Chemist shops or pharmacists were always distinctive when I was a child in the early 1900s because their windows would display large glass bottles or flasks of brightly coloured liquids.
A teacher told me that flasks of coloured liquids were common in chemists' windows because the levels of literacy were so low that clear symbols were needed to encourage custom. I think these symbols might pre-date the Victorians or perhaps have come from elsewhere.
These bottles were for decorative purposes only and were not, as far as I know, medicines. I suppose that they were to indicate that the pharmacist concerned was well-trained because he was able to mix his own medicines rather than just selling pre-packed concoctions.
One thing I remember about our local chemist was that he gave us children what he called an Oracle which was no doubt issued as a publicity stunt by some manufacturer. We had to light a match, blow it out and while it was still warm, touch it on the sheet of paper that was the Oracle. This would slowly burn out a picture.
Our local local chemist for where I lived on the Huxley Estate in Edmonton was a Mr Chipchase whose shop was at the corner of Warwick Road and Silver Street. He was a very refined person. To be in the pharmacy business you had to have qualifications, which meant that your parents had money, so he was looked upon as only a step below a doctor and was respected as such. In fact he served as an unpaid doctor and our mothers would ask his advice before calling in the doctor who would always did charge.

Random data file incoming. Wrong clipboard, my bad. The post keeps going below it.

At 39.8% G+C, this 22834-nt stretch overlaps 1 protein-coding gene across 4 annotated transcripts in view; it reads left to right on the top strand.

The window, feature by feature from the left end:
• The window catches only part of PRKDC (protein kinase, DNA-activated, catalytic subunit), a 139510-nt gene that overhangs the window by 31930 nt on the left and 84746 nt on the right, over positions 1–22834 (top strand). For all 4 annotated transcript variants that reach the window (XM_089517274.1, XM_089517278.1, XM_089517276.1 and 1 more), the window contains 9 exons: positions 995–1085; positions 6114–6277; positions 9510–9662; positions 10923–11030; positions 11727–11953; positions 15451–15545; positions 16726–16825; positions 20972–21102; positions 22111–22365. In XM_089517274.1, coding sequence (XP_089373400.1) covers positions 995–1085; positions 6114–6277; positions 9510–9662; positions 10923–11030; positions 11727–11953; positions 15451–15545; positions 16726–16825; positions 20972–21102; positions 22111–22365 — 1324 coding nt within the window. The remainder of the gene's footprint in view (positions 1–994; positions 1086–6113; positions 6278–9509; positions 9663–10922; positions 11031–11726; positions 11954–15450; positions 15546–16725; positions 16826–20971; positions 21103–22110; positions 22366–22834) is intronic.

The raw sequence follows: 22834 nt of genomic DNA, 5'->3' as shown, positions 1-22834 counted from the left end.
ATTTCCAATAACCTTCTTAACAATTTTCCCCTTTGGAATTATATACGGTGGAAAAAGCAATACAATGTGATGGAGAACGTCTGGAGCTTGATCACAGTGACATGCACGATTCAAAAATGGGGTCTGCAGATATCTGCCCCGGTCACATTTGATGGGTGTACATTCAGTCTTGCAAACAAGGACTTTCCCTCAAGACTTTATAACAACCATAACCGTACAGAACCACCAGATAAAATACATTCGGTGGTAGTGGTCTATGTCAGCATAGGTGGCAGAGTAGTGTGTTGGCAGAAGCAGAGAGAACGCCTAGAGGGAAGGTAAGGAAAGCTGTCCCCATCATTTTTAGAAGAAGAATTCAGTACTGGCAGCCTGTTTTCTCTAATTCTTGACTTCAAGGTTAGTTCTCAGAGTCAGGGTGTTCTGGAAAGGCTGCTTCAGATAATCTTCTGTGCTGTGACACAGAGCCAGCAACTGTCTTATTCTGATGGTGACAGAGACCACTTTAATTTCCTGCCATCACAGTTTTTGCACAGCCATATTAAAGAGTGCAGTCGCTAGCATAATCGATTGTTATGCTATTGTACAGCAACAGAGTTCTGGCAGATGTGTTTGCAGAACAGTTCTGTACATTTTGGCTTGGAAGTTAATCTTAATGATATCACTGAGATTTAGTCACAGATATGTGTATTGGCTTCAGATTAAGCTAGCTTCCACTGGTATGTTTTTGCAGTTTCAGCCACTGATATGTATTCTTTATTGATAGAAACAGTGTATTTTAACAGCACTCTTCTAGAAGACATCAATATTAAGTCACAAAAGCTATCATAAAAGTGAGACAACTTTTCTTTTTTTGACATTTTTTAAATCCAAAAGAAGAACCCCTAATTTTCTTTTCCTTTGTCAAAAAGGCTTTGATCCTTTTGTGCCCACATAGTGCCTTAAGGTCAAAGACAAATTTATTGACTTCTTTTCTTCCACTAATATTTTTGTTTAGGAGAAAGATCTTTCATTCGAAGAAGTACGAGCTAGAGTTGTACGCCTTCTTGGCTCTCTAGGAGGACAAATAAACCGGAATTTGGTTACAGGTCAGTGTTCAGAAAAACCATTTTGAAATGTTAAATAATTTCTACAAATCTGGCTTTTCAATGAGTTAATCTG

The 1911 census shows that my mother's memory was absolutely right: Charles Herschel Chipchase, 55, a retail chemist, born in Stepney, lived at 75 Silver Street with his wife Emma Chipchase, 54, born Hackney. Their shorthand typist daughters, Muriel Irene, 24, born Bow, and Constance Winifred, 4, born Tottenham, lived with them.
and daughter of the author
In 2009 this chemist shop was Alan's Pet and Seed Shop. There was or is still a bricked-up side elevation window in Warwick Road which, according to Alan, was where the chemist dispensed prescriptive medicines out of hours.